“That’s when I first worked with basketball and I really liked it,” Cain said. “I talked with my advisor about working more with basketball, and she helped me find an internship with the University of Kansas (KU).”

KU isn’t the only big name institution found on his resume. He held another internship with Rutgers University and the University of Connecticut, and after graduating from Springfield College, worked at Frostburg State University, returned to Kansas University, and is now based at the University of New Mexico. He’s worked with hundreds of student athletes, eleven of whom went on to become professional athletes, oversaw five championship teams at Kansas University alone, built up strength and conditioning programs, and was responsible for fundraising efforts that ensured student-athletes had the equipment they needed to excel.

Only eight years into his career, Cain is also being hailed as one of the up-and-coming names in athletic performance strength and conditioning.

“One of the best experiences of my career was when I was asked to present at a conference in China,” Cain said. “The NBA sponsored the trip, and I was giving 12 hours of presentation to the Chinese Basketball Association coaches on how to properly train a basketball player.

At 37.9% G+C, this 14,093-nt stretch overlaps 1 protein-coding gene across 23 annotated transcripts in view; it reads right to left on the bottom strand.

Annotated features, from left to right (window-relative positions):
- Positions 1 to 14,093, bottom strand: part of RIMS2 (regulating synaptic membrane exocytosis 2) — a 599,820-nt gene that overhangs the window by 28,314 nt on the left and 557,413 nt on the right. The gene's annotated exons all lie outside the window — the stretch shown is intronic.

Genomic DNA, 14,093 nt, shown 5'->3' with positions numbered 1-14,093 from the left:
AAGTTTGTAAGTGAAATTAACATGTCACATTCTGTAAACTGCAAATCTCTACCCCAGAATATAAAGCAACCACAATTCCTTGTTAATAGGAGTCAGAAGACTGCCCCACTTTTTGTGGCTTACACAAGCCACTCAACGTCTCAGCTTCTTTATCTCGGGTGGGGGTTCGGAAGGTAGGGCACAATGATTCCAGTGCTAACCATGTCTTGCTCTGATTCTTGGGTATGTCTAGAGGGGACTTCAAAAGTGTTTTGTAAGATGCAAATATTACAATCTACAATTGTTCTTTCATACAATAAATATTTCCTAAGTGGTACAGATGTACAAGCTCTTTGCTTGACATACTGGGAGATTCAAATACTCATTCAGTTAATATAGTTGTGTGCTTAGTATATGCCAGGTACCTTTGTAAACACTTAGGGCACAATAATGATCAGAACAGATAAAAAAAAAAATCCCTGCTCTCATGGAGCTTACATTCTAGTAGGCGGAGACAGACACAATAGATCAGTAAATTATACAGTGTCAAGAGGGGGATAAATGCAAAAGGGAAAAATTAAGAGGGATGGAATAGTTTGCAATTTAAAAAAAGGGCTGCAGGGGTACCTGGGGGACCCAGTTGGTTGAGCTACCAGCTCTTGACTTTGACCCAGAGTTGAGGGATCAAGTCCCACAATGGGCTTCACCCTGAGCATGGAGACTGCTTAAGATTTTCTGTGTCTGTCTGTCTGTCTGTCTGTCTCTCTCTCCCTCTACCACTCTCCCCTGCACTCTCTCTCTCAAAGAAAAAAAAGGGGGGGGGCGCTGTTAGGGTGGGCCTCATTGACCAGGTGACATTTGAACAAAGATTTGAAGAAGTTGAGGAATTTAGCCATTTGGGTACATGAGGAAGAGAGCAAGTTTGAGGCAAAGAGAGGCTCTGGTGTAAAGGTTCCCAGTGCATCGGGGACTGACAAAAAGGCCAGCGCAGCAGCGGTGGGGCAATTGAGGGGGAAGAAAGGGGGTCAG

“So I’m standing on a stage, someone is translating everything I say, and I just think to myself, ‘Look how far I’ve come.’ That was definitely a big moment for me.”

Glenn Cain ’07 poses with conference attendees after presenting to the Chinese Basketball Association.

Glenn Cain ’07 poses with conference attendees after presenting to the Chinese Basketball Association.

Striving to be the best

Throughout it all, though, Cain has had one guiding principle shape his career success.

“My goal has never been to be a Division I men’s strength coach or to work for an NBA team,” Cain said. “In everything I have done, I have always pushed myself to be the best I can be. I think if you focus on the process more than the result, that’s where the magic happens. That is what has led me to where I need to be.”

Currently, he defines where he needs to be as the University of New Mexico. Having accepted their athletic performance coach position back in June, Cain sees the kind of opportunity he most wants in a job—an opportunity to have an impact.

“My job at the University of Kansas was a great job, so I had to make sure my next job was even better,” Cain explained. “The University of New Mexico already has a great program, but I saw that I could help them maximize their potential.”

And even after almost a decade away from Gettysburg, the lessons he learned here still help guide him, too.

“I didn’t declare a health sciences major until the end of my sophomore year because I didn’t think I was smart enough to do it, even though that is where I knew I was interested,” Cain said. “In everything you do, you have to know who you are and make decisions based on yourself. Know yourself, be true to yourself, and don’t be afraid of failure.”